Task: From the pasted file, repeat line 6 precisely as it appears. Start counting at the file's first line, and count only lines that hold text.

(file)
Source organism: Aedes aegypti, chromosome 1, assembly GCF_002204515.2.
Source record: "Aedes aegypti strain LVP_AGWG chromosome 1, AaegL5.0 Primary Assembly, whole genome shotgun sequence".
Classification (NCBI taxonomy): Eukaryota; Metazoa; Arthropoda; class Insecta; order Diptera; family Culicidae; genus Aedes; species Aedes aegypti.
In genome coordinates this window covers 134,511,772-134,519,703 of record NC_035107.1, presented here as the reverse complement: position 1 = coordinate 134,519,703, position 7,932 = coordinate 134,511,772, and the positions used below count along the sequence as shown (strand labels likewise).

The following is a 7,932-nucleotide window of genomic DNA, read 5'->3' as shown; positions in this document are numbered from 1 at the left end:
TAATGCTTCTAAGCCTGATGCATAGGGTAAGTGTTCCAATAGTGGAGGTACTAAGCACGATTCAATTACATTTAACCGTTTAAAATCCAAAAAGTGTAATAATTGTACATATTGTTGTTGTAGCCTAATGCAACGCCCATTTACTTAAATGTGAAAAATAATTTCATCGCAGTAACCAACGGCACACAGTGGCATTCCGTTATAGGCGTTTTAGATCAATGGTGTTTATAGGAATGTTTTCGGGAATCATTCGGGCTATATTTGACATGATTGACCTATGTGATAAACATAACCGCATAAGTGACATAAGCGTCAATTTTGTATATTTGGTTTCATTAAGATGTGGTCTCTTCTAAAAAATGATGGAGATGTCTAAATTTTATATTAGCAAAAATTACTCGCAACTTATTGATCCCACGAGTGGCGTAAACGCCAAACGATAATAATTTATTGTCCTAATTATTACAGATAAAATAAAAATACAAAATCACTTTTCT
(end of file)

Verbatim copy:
TAATGCTTCTAAGCCTGATGCATAGGGTAAGTGTTCCAATAGTGGAGGTACTAAGCACGATTCAATTACATTTAACCGTTTAAAATCCAAAAAGTGTAATAATTGTACATATTGTTGTTGTAGCCTAATGCAACGCCCATTTACTTAAATGTGAAAAATAATTTCATCGCAGTAACCAACGGCACACAGTGGCATTCCGTTATAGGCGTTTTAGATCAATGGTGTTTATAGGAATGTTTTCGGGAATCATTCGGGCTATATTTGACATGATTGACCTATGTGATAAACATAACCGCATAAGTGACATAAGCGTCAATTTTGTATATTTGGTTTCATTAAGATGTGGTCTCTTCTAAAAAATGATGGAGATGTCTAAATTTTATATTAGCAAAAATTACTCGCAACTTATTGATCCCACGAGTGGCGTAAACGCCAAACGATAATAATTTATTGTCCTAATTATTACAGATAAAATAAAAATACAAAATCACTTTTCT